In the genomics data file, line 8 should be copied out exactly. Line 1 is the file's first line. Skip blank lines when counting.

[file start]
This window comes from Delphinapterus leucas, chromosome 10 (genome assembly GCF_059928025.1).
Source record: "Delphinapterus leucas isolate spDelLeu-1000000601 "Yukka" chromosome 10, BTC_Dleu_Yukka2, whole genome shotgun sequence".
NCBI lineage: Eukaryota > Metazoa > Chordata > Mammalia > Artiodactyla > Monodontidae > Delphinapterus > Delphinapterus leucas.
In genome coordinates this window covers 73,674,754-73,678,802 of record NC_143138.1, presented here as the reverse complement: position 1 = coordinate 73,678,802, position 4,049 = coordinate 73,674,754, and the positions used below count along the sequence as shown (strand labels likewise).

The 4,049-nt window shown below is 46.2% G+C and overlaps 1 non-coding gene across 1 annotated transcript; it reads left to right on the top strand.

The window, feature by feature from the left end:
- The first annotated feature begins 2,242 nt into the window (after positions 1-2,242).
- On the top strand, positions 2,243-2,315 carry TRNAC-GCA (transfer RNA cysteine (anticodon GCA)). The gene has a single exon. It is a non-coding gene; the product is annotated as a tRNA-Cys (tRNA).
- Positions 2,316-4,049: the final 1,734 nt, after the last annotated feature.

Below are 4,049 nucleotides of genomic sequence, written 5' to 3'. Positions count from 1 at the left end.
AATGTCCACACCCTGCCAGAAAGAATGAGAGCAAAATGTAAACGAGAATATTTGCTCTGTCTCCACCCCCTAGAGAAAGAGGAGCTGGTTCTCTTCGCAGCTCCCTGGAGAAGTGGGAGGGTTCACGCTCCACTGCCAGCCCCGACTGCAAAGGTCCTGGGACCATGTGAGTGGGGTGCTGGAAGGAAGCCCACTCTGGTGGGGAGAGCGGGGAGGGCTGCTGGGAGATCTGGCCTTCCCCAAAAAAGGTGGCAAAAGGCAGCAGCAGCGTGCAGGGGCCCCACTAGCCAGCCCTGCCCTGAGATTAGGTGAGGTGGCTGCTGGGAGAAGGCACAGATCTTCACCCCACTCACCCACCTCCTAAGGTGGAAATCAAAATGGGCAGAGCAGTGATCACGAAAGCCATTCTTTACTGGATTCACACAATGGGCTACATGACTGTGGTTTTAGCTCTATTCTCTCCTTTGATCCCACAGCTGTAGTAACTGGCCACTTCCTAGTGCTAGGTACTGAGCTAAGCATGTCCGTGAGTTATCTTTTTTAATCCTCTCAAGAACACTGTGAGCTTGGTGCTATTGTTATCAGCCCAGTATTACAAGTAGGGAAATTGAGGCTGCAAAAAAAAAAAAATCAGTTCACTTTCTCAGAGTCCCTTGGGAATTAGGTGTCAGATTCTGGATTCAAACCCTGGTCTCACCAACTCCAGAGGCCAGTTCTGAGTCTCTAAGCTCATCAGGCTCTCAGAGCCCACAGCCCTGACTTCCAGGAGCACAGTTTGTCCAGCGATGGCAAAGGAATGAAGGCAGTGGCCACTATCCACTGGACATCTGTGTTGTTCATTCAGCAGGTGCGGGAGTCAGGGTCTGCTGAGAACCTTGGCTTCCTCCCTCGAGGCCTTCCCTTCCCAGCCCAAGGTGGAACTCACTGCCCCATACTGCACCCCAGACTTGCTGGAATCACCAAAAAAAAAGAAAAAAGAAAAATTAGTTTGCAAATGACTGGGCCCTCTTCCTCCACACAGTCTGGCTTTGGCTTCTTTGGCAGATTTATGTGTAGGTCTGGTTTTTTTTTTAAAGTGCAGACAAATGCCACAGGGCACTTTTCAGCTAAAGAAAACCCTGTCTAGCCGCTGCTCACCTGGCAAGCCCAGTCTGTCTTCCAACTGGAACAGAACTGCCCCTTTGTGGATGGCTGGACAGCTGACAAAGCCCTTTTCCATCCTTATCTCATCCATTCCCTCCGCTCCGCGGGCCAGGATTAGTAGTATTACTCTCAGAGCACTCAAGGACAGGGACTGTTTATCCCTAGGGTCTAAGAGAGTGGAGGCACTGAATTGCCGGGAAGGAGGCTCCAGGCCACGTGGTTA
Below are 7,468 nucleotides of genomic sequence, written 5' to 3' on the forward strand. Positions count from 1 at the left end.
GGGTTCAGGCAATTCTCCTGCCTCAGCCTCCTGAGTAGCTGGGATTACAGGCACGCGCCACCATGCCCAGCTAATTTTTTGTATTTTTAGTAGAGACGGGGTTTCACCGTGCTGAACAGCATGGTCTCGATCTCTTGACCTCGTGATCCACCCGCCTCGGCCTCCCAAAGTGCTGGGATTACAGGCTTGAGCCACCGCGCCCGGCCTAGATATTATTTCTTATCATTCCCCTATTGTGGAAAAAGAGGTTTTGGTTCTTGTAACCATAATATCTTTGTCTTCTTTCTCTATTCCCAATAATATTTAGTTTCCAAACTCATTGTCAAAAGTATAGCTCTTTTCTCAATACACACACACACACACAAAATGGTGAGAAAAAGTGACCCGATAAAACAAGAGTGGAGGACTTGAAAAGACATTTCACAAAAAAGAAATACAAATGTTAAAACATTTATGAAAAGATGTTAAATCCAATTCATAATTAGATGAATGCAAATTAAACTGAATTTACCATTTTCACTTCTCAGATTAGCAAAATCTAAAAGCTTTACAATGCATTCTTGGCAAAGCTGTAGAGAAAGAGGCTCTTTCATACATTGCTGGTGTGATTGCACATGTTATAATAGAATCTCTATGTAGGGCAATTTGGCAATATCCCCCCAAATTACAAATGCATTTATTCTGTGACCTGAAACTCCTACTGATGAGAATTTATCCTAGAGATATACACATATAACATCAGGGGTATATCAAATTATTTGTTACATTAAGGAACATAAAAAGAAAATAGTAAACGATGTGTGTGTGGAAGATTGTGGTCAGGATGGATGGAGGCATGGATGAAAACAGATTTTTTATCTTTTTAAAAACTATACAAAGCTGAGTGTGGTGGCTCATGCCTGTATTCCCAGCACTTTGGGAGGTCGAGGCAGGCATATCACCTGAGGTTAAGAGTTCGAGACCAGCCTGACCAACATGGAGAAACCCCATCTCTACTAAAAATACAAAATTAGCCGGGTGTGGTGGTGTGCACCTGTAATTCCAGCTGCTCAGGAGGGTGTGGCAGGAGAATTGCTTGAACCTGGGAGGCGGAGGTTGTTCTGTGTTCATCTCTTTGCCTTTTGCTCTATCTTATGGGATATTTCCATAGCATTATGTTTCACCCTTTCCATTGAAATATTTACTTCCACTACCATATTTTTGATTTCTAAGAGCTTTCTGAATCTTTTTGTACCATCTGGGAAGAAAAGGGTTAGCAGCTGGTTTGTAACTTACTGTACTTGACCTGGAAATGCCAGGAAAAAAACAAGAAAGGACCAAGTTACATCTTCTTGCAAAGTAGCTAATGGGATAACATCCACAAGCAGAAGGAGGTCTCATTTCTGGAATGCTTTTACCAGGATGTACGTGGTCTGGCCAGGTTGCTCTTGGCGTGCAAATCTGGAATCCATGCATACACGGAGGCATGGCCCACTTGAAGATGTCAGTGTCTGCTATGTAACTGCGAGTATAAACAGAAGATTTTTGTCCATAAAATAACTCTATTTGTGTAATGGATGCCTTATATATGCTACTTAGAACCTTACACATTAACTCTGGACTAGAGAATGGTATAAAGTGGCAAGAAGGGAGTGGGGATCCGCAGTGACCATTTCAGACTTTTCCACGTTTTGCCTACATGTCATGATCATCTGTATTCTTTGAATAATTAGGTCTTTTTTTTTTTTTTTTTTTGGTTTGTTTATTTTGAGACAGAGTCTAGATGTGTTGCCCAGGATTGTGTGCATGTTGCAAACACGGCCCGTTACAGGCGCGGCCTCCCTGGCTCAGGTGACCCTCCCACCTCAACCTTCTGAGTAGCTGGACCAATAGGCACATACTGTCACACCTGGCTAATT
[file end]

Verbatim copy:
- On the top strand, positions 2,243-2,315 carry TRNAC-GCA (transfer RNA cysteine (anticodon GCA)). The gene has a single exon. It is a non-coding gene; the product is annotated as a tRNA-Cys (tRNA).